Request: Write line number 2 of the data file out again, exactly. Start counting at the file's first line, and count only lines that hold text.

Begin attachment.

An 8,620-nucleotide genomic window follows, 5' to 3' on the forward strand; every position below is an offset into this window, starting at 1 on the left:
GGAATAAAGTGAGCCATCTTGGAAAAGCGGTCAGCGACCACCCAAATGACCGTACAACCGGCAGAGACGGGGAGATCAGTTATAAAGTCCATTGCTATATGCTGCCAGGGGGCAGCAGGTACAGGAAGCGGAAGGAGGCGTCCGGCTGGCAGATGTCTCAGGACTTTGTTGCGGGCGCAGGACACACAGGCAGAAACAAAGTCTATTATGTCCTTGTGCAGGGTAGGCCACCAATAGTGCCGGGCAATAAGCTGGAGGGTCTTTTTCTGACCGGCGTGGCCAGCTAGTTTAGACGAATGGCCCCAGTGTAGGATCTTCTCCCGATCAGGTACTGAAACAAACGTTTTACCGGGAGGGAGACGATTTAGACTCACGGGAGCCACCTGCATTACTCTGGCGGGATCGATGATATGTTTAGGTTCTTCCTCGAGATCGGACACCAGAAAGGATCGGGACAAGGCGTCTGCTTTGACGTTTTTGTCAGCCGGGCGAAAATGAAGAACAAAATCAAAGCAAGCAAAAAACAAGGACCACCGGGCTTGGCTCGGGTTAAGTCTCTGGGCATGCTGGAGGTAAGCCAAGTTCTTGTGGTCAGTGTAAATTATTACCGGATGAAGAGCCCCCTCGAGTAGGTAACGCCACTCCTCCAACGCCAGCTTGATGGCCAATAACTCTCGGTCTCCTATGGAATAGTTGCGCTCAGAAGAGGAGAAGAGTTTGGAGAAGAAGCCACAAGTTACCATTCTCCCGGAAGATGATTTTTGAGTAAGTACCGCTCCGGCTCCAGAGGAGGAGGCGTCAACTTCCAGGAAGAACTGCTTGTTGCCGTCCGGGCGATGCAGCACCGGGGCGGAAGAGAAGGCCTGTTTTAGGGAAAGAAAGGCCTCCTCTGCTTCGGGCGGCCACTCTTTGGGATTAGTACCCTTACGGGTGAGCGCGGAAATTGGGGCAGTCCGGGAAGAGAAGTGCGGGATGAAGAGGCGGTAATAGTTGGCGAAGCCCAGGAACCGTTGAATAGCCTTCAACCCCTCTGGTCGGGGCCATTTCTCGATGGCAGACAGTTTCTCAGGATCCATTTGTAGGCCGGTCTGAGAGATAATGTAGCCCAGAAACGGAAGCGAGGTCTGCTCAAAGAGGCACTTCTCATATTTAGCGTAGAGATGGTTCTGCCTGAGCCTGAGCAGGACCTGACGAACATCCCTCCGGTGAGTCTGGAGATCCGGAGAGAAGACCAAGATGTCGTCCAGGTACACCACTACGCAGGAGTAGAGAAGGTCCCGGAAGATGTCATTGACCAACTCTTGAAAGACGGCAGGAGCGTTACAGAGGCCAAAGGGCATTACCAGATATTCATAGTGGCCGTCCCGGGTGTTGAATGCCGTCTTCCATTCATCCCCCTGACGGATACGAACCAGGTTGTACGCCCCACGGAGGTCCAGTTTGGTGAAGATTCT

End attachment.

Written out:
GGAATAAAGTGAGCCATCTTGGAAAAGCGGTCAGCGACCACCCAAATGACCGTACAACCGGCAGAGACGGGGAGATCAGTTATAAAGTCCATTGCTATATGCTGCCAGGGGGCAGCAGGTACAGGAAGCGGAAGGAGGCGTCCGGCTGGCAGATGTCTCAGGACTTTGTTGCGGGCGCAGGACACACAGGCAGAAACAAAGTCTATTATGTCCTTGTGCAGGGTAGGCCACCAATAGTGCCGGGCAATAAGCTGGAGGGTCTTTTTCTGACCGGCGTGGCCAGCTAGTTTAGACGAATGGCCCCAGTGTAGGATCTTCTCCCGATCAGGTACTGAAACAAACGTTTTACCGGGAGGGAGACGATTTAGACTCACGGGAGCCACCTGCATTACTCTGGCGGGATCGATGATATGTTTAGGTTCTTCCTCGAGATCGGACACCAGAAAGGATCGGGACAAGGCGTCTGCTTTGACGTTTTTGTCAGCCGGGCGAAAATGAAGAACAAAATCAAAGCAAGCAAAAAACAAGGACCACCGGGCTTGGCTCGGGTTAAGTCTCTGGGCATGCTGGAGGTAAGCCAAGTTCTTGTGGTCAGTGTAAATTATTACCGGATGAAGAGCCCCCTCGAGTAGGTAACGCCACTCCTCCAACGCCAGCTTGATGGCCAATAACTCTCGGTCTCCTATGGAATAGTTGCGCTCAGAAGAGGAGAAGAGTTTGGAGAAGAAGCCACAAGTTACCATTCTCCCGGAAGATGATTTTTGAGTAAGTACCGCTCCGGCTCCAGAGGAGGAGGCGTCAACTTCCAGGAAGAACTGCTTGTTGCCGTCCGGGCGATGCAGCACCGGGGCGGAAGAGAAGGCCTGTTTTAGGGAAAGAAAGGCCTCCTCTGCTTCGGGCGGCCACTCTTTGGGATTAGTACCCTTACGGGTGAGCGCGGAAATTGGGGCAGTCCGGGAAGAGAAGTGCGGGATGAAGAGGCGGTAATAGTTGGCGAAGCCCAGGAACCGTTGAATAGCCTTCAACCCCTCTGGTCGGGGCCATTTCTCGATGGCAGACAGTTTCTCAGGATCCATTTGTAGGCCGGTCTGAGAGATAATGTAGCCCAGAAACGGAAGCGAGGTCTGCTCAAAGAGGCACTTCTCATATTTAGCGTAGAGATGGTTCTGCCTGAGCCTGAGCAGGACCTGACGAACATCCCTCCGGTGAGTCTGGAGATCCGGAGAGAAGACCAAGATGTCGTCCAGGTACACCACTACGCAGGAGTAGAGAAGGTCCCGGAAGATGTCATTGACCAACTCTTGAAAGACGGCAGGAGCGTTACAGAGGCCAAAGGGCATTACCAGATATTCATAGTGGCCGTCCCGGGTGTTGAATGCCGTCTTCCATTCATCCCCCTGACGGATACGAACCAGGTTGTACGCCCCACGGAGGTCCAGTTTGGTGAAGATTCT